Try to be yourself, don’t over think how others want or expect you to be. Protecting your personal integrity won’t always lead to people liking you but it should lead to them respecting and remembering you: for the right reasons.

Try to illustrate what you have to say by telling a story; nothing fancy and often from somewhere in your own experience.

Be prepared to be challenged, see it as an opportunity to convince or to learn.

Be authentic; if you don’t believe it, don’t say it.

Alone we can do so little, together we can do so much.

Be transparent; be truthful even when it is difficult and look for similar people around you.

Just because you fail once does not mean you are going to fail at everything.

Success is not final, failure is not fatal: it is courage to continue that counts.

A third measure of success that goes beyond the two metrics of money and power, and consists of four pillars: well-being, wisdom, wonder and giving.

Success is peace of mind, which is a direct result of self-satisfaction in knowing you did your best to become the best you are capable of becoming.

The real desire to achieve and to be successful is a state of mind not target; it is a lifestyle with no single measurable outcome.

That’s the trouble with the world. Too many people grow up.

All our dreams can come true if we have the courage to pursue them.

If today were the last day of my life, would I want to do what I am about to do today?

notes from the book: Simple Thinking by Richard Gerver

A Simple Method Of Acceptance

A lot of discontent and unhappiness we often experience is because we do not accept what is happening right now and we want something else to happen. Although we intellectually know that there is suffering in the world, that things happen  –  death, disease, old age to everything that exists, we cannot accept it when it happens to something we connect with. Can we do something about it when that happens?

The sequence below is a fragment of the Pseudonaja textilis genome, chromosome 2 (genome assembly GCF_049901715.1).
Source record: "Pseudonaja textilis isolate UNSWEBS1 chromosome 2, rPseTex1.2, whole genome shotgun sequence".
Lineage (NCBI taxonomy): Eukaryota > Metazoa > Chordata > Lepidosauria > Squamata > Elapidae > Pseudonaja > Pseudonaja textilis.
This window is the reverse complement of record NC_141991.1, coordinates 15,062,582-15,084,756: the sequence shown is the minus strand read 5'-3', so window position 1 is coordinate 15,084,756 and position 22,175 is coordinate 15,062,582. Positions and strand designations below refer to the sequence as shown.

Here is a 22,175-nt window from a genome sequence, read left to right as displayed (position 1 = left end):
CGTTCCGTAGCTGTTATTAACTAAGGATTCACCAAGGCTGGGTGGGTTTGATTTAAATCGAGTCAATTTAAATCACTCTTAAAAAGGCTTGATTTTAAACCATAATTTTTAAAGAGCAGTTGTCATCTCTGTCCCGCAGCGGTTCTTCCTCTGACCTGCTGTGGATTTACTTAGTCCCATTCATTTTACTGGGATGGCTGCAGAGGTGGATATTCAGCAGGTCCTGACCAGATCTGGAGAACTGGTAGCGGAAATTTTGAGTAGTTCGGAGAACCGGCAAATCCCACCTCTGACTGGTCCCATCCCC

Let me try.

Step 1

  • Become aware of your thoughts.
  • Become aware of your feelings.
  • Verbalise or write them down.

Step 2

  • Become aware of the moment. This means sensing in the moment – becoming aware of what you are seeing, hearing, feeling, touching, smelling in that moment.

Step 3

  • Think positively about the situation in a conscious way.

Step 4

  • Let go of any resistance. Mentally accept it as it is.

Let us say you develop a cold. You become aware of the feeling of miserableness that you are feeling and the thought that this day is going to be uncomfortable. Then you focus on the actual sensation of blockedness or the runny nose, feeling the sensations. Look around and see that you can still see. Feel where your body touches the ground. Be aware of any smell in your nose and taste in your mouth and sounds that you can hear. Think positively about the situation- yes, colds do happen often and it goes away after some time. Why should I make it a bad day because of that. It has come and it will go away. Just let go of yourself in the present moment and accept the cold fully. See how you feel now.

As Epictetus said:

It’s not what happens to you, but how you react to it that matters.
When something happens, the only thing in your power is your attitude toward it; you can either accept it or resent it.